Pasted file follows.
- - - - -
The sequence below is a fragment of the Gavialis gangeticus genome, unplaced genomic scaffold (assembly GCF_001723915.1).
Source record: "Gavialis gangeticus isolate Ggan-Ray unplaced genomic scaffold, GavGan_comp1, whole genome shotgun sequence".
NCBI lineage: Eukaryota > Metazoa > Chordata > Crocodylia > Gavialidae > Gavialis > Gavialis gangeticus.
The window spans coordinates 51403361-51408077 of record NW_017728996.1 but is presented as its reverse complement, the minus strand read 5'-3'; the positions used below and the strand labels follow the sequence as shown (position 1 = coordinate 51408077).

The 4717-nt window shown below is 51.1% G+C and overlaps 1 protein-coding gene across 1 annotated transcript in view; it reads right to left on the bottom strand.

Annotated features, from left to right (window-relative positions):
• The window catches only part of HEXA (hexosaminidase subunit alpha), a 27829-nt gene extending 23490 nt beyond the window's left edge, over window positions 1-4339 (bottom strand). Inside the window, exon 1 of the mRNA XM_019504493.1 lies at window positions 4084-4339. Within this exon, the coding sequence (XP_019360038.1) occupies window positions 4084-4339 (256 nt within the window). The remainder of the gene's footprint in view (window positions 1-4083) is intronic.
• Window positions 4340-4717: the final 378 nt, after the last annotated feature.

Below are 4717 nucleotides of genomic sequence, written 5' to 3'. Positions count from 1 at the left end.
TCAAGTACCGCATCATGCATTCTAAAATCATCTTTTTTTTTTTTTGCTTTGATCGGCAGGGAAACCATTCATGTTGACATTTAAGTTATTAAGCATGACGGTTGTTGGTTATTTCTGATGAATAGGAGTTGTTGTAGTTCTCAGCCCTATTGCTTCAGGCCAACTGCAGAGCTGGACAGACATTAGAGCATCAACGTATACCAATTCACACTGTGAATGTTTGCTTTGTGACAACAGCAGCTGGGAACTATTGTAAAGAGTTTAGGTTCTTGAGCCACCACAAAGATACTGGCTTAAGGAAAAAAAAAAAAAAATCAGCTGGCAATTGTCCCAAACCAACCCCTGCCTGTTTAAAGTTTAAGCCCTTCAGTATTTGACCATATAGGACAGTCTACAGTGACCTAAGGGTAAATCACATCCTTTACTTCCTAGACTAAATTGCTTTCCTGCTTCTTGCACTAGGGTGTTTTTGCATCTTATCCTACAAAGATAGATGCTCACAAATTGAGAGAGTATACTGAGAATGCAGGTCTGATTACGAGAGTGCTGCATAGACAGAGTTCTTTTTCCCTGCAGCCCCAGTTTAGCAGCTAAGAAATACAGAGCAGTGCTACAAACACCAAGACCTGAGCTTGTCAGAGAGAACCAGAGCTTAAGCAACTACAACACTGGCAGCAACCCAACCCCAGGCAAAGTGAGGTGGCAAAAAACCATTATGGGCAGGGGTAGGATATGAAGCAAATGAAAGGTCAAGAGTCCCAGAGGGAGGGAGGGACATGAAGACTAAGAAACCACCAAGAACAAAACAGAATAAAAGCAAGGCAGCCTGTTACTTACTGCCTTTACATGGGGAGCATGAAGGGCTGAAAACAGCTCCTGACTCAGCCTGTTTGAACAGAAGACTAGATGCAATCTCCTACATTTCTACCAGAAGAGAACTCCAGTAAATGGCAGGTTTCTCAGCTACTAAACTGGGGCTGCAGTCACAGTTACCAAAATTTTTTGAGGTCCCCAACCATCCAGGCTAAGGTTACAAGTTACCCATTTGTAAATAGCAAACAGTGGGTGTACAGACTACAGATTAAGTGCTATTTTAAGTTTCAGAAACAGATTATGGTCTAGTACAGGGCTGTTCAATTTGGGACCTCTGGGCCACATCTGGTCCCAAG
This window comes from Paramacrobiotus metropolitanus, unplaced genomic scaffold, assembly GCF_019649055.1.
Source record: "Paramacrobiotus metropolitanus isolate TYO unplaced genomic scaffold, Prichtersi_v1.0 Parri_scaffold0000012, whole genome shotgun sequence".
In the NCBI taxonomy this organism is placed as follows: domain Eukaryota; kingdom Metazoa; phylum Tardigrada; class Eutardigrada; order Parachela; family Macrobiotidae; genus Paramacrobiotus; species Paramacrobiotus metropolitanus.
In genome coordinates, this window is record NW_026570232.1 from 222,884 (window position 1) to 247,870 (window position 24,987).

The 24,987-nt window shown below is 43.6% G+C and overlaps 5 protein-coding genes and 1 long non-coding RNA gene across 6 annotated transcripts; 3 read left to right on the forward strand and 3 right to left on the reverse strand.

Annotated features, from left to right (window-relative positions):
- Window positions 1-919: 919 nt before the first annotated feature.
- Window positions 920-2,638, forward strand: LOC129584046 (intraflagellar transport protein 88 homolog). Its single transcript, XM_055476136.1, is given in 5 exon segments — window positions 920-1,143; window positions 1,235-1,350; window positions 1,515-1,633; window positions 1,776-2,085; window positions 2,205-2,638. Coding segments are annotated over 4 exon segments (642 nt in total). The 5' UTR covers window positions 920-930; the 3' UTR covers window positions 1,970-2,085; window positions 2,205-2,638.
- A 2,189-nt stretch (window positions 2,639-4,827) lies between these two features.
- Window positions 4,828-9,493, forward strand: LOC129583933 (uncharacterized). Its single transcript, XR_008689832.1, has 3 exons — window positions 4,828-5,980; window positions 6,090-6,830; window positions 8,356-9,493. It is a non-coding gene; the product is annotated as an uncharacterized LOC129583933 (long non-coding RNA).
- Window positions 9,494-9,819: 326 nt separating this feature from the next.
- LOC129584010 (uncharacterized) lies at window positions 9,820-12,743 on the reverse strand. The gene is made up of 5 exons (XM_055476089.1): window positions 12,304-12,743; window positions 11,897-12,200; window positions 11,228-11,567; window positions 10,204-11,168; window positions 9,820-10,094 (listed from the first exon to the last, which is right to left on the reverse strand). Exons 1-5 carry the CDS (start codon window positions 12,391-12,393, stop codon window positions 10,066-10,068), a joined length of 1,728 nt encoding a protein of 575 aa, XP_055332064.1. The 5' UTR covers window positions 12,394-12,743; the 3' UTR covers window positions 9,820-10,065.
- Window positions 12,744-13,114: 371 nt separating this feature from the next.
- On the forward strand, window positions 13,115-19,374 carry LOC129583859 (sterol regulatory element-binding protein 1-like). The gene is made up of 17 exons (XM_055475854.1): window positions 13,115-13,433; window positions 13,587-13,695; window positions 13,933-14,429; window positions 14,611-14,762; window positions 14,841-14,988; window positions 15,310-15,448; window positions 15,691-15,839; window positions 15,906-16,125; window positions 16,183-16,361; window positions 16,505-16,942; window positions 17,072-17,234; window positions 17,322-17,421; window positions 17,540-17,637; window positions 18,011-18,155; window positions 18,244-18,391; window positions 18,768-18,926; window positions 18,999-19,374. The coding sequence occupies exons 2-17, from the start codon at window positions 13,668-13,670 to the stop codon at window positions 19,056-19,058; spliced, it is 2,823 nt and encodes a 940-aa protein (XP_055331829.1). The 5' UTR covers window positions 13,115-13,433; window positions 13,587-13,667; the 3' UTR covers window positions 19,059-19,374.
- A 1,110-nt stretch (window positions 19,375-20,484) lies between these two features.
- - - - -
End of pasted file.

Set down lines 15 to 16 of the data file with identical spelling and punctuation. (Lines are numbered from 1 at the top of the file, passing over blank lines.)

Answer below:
The 24,987-nt window shown below is 43.6% G+C and overlaps 5 protein-coding genes and 1 long non-coding RNA gene across 6 annotated transcripts; 3 read left to right on the forward strand and 3 right to left on the reverse strand.

Annotated features, from left to right (window-relative positions):